One contest was to develop an analytic tool to detect changes in brain activity that indicated that seizure activity was occurring. The other contest was to develop a process that could predict when a seizure is imminent.
The Seizure Detection Challenge was won by Michael Hills, a software engineer who specializes in machine learning and digital signal processing. He developed a computer algorithm that correctly detected when a seizure was in progress 97% of the time.
The Seizure Prediction Challenge was awarded to a team of five engineers and scientists. This included Drew Abbot, an engineer, Philip Adkins, a mathematician, as well as, Quang Tien, Simone Bosshard, and Min Chen, scientists at the University of Queensland Center for Advanced Imaging. They developed a computer algorithm that correctly predicted a seizure in advance 82% of the time.
The long-term goals of this type of technology include developing a pre-seizure signal that could alert people with epilepsy when to take quick-acting emergency anti-seizure medications. This may also give someone enough time to alert someone that they are about to have a seizure, call for emergency help, or get themselves to a safe place or into a comfortable position.
Click here for more information.
5. New clinical research being conducted on the role that cannabidiol (CBD) may have in epilepsy
The epilepsy-related topic that got the most media attention in 2014 was the potential role that the marijuana derivative called cannabidiol (CBD) may have in the treatment of children with severe and medication-resistant epilepsy.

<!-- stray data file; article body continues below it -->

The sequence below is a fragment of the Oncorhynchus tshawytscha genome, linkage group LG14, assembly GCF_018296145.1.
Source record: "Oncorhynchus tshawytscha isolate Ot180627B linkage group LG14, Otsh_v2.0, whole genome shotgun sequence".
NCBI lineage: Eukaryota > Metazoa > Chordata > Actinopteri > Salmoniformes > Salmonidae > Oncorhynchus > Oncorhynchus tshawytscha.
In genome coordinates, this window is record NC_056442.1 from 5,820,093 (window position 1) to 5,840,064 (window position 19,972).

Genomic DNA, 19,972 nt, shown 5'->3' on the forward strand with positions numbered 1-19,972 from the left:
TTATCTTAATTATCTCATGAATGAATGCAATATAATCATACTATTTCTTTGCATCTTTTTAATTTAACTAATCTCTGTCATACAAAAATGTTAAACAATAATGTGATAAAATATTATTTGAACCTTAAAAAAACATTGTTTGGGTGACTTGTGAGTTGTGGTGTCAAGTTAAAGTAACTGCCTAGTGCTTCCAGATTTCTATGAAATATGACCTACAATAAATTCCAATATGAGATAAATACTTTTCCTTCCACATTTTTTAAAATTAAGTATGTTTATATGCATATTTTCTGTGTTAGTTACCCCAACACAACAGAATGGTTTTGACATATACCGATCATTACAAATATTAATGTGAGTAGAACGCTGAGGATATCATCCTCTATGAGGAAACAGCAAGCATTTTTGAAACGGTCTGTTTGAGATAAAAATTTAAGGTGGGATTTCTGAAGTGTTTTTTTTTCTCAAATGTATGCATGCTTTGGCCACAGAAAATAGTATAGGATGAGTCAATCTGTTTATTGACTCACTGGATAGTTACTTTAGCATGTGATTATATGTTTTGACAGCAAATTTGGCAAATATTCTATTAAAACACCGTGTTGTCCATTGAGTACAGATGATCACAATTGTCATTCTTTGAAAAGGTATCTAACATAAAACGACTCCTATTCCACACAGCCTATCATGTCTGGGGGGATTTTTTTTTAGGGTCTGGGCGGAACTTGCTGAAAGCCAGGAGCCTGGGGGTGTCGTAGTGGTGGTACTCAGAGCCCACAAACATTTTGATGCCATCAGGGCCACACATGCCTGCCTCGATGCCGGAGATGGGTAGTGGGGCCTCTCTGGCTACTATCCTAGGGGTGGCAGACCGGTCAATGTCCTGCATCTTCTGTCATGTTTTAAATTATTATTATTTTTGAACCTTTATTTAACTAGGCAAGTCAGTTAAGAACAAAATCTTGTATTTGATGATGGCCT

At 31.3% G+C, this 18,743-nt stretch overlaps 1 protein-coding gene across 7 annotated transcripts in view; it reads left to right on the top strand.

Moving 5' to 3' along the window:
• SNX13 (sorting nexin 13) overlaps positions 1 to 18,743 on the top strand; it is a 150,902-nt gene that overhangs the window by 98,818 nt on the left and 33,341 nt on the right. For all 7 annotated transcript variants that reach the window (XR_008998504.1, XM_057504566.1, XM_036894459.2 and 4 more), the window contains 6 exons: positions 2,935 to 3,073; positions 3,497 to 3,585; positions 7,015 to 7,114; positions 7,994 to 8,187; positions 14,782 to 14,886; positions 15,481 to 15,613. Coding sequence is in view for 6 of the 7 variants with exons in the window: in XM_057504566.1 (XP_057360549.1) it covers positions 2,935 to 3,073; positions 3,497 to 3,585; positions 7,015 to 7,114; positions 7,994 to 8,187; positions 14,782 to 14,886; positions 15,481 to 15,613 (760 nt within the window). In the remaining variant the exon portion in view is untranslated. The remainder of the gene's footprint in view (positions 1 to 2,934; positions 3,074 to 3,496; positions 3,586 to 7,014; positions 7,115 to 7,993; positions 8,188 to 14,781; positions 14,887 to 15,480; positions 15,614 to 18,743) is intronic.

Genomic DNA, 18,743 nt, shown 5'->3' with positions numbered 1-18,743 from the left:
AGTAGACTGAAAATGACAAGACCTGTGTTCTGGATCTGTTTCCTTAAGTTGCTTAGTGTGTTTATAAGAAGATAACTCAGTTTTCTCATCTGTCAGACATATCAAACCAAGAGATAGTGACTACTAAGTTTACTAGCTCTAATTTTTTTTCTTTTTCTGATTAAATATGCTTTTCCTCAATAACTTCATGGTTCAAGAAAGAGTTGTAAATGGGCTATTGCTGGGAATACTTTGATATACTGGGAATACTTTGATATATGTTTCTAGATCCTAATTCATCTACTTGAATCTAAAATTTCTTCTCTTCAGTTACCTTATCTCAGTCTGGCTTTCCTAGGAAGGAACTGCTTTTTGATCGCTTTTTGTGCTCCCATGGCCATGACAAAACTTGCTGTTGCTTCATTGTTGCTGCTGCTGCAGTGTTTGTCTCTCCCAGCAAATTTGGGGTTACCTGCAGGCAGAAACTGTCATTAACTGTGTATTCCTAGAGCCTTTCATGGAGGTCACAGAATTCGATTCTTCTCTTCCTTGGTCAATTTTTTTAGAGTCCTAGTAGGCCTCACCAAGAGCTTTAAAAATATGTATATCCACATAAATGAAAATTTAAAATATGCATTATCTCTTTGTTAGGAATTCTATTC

In 2014 several reputable epilepsy research facilities were conducting new clinical structured research into this on children with severe and medication resistant forms of epilepsy (primarily those with a condition called Dravet Syndrome). This clinical research had been hampered for many years due to the lack of pure, pharmacologically active compounds and legal restrictions. As such, data on efficacy and safety of CBDs has been limited to anecdotal personal reports.
Unfortunately the mainstream media tended to focus on personal anecdotal reports, in particular, only the positive reports. However, we still lack data from large double-blind randomized, controlled studies on the efficacy of CBD for epilepsy.
None the less, whatever findings come from this and other targeted research studies into this type of substance will help to clarify the impacts that CBDs may have in the brain – whether positive or negative.
The American Epilepsy Society also released a position statement on this topic in the Spring of 2014. This included the statement,“Such safety concerns coupled with a lack of evidence of efficacy in controlled studies result in a risk/benefit ratio that does not support use of marijuana for treatment of seizures at this time.”
With all of these important developments coming out within one year, it is exciting to see what will be discovered this year. To stay up-to-date with breaking epilepsy news and research studies you can follow our Twitter account, Facebook page, or subscribe to our e-newsletter. All the best for 2015!